The Gauteng High Court in Johannesburg on Friday upheld the rights of all pregnant and lactating women, as well as children under six, to be provided with free health services a public hospitals. It said these rights are included for foreign and undocumented patients.
Analysts say the ruling is a humanitarian triumph but politically dangerous as “it may kneecap an already buckling public healthcare system and stoke already explosive levels of xenophobic populism”.
Former health minister Dr Aaron Motsoaledi said a few years ago that “the weight that foreign nationals are bringing to the country has nothing to do with xenophobia”, but with reality.
And Last year, Health Minister Dr Joe Phaahla mooted billing countries of origin of foreign patients. In the light of this week’s court order, this now seems unlikely.
A regional health official, Dr Phophi Constance Ramathuba, was also filmed ranting at a Zimbabwean patient about the cost of treating foreigners; telling it was putting a huge strain on her health budget.
However, Sharon Ekambaram of Kopanang Africa Against Xenophobia said the matter was “but one component of a broader crisis of institutionalised xenophobia”.
Public interest law centre, Section27, said it welcomes the court’s decision.
Section27 explained that the court ordered that the policy introduced by the Gauteng Department of Health in 2020, that denied free healthcare services to foreign pregnant women and young children, was now declared unlawful.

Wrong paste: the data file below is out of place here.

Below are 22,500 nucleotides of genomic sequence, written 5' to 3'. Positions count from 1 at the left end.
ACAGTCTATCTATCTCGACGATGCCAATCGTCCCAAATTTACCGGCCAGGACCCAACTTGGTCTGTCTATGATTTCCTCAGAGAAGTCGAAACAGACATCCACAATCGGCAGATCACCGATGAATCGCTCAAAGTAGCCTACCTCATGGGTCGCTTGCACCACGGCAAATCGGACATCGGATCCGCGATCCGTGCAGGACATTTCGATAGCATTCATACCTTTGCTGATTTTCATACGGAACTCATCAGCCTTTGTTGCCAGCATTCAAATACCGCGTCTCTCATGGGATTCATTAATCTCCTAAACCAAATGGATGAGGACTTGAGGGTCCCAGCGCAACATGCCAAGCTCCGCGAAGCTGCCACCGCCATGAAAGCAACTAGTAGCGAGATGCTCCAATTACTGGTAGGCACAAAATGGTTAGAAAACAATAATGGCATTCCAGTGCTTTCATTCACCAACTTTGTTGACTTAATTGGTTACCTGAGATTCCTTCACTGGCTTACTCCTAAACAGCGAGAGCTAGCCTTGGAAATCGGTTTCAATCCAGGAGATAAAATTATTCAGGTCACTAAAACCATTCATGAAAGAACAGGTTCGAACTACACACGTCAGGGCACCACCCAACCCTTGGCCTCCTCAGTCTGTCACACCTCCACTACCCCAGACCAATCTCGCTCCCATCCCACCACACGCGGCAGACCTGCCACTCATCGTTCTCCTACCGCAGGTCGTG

The Gauteng Department of Health was also ordered to amend its policy by 16 October 2023.
“The court also declared that any other similar policies or circulars that prevent pregnant and lactating women and children under six from accessing free health services are declared inconsistent with the National Health Act and are invalid,” it said.
Two orders to increase awareness
The court also made two orders to spread and increase awareness of the court order.
Firstly, the National Department of Health will have to issue a circular to all provincial departments of health by 15 May 2023. The circular must state that pregnant and lactating women, as well as children under six, who are not members of medical aid schemes and did not come to South Africa for healthcare, are eligible for free health services at any public health facility.
Secondly, the National Department of Health was instructed to prepare and display posters or notices in all health establishments in all provinces no later than 17 July 2023.
“The posters must state that all pregnant women, all lactating women, and all children below six years of age are entitled to free health services at any public health facility, regardless of their nationality or documentation status, unless they are members of medical aid schemes or came to South Africa solely for healthcare,” Section27 said.
The order follows a court application brought in May 2022 by Section27, together with two women who were denied access to free health services while pregnant and another whose young child was denied free healthcare.